There are two alternative ways of governing a modern city- bullets or ballots. In a sense cinema is the chronicle of the modern city- the gangster films of Cagney or De Niro, the romances of Rosalind Russell or Meg Ryan are all about how to live in a modern city. Bullets or Ballots is not about how to live in a modern city but how to govern that city- how to manufacture and implement authority within the context of a community of millions. The struggle in Bullets or Ballots is an ideological argument about how to do this- how to get your orders and laws obeyed- the struggle is framed by a struggle between the police and gangsters but in reality that is not the centre of the film. That struggle is the problem that must be solved either by the gangsters or by the police- what the film is actually about is the argument within the police and within the gangsters about how best to win this war. Its an argument about the way that force ought to be displayed.
In a Bank in the middle of New York three executives, we are never told who they are but merely that they are extremely powerful men, coordinate the activities of the mob below on the street. They use as their contact a particular individual- a boss of bosses- beneath him there are others who run various rackets, various protection schemes and attempts to siphon off money from legitimate trades. In a sense the set up is the same as On the Waterfront's- the bankers and the businessmen sit at the top of a long trail which leads to the men taking the money out of slot machines and the unionists taking funds from the ships going into New York Harbour. This is pure and simple government: taxes are extracted from a community, they are backed up by coercive action- and there is an infrastructure erected to channel those funds upwards towards those who profit from the government they introduce. The police obviously through John Blake (played by Edward G Robinson) want to crack the mob and set Blake to do it.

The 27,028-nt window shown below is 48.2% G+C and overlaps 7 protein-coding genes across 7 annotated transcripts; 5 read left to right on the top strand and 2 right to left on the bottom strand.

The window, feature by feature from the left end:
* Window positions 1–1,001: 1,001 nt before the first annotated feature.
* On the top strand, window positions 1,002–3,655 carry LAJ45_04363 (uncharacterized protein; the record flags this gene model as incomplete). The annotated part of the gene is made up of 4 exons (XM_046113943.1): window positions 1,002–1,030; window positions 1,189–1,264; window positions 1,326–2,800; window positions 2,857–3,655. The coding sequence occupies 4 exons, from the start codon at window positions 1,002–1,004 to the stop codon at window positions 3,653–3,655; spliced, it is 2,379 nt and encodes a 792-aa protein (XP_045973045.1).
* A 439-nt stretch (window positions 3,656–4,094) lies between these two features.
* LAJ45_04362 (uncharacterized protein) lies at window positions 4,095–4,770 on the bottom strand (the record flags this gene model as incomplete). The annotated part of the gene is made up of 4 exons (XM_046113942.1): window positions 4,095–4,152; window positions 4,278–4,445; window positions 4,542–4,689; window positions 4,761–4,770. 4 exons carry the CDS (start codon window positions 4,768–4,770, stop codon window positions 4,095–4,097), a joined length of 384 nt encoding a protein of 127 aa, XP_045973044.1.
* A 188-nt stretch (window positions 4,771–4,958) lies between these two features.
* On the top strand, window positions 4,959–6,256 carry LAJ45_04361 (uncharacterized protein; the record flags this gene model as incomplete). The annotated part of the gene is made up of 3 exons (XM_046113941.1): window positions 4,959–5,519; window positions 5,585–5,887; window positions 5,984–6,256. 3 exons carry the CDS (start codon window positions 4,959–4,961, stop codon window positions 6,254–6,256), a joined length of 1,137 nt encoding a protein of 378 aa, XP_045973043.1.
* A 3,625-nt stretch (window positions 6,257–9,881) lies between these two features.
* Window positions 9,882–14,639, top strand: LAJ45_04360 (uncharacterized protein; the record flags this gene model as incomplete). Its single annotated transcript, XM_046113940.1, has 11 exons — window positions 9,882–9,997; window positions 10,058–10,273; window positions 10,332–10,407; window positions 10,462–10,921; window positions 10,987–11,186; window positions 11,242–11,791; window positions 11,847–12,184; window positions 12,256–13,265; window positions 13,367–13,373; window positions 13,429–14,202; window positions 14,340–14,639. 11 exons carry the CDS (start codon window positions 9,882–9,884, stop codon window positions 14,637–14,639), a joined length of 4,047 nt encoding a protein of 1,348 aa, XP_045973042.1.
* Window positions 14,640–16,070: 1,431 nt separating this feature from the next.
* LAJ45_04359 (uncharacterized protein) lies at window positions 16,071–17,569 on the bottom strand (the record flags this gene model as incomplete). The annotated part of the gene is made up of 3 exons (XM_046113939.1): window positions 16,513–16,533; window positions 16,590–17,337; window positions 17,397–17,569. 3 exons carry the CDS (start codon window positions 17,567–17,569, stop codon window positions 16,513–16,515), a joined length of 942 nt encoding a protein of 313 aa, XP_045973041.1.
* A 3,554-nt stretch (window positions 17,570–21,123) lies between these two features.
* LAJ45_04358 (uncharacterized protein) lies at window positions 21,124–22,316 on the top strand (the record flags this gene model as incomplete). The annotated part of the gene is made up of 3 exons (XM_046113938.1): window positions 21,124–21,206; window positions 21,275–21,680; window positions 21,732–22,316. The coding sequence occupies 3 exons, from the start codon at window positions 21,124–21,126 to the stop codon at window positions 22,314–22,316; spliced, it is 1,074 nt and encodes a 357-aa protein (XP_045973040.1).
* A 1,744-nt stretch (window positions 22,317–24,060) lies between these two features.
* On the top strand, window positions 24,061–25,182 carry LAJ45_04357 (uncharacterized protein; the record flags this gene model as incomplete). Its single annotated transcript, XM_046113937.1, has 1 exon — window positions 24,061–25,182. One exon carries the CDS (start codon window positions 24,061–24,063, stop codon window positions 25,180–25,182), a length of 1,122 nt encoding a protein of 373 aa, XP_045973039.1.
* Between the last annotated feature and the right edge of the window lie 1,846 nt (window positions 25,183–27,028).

The film's argument is largely played out within the mob itself- this group have become a business which likes the profits and doesn't like disquiet. Humphrey Bogart plays Fenner an ancient type of gangster for whom violence and individual effort are more important than the corporate ethos- in a sense whereas the other gangsters are evolving slowly into capitalists, Bogart is evolving into a feudal baron. Bogart's violence at several points threatens the power of the gangsters themselves for it creates attention- bringing down on them the fury of the law. Into this atmosphere comes John Blake, the ultimate in honesty. But Blake comes in as a double agent- what Blake's behaviour shows is two things. Fenner is the only person who detects and can provide a remedy to Blake's falseness- for he lives by his wits and his guns. Ultimately the only protection for the corporate gangster is the feudal gangster- for he is the only person prepared to exert the sanction that authority depends upon. And yet Blake too is the only person on his side, the police side to be able to exert that sanction- again his behaviour risks the state's authority being unmasked but without him the state's authority is merely words.
Ultimately this film is about the balance between the velvet glove and the iron fist. The real issue here is that force lies behind power- it is the threat of death that is the source of human power, authority though rests with the velvet insinuations of persuasion. Persuasion avoids confrontation with other sources of power and the naked use of force is always vulnerable to the next revolution: Fenner and Blake both are vulnerable to a quicker shot and a rougher fist, but without them the states, criminal and civil, that they support have an authority that cannot enforce. The riddle of Ballots or Bullets is a riddle exposed a long time ago by Thomas Hobbes, its terms have not changed since.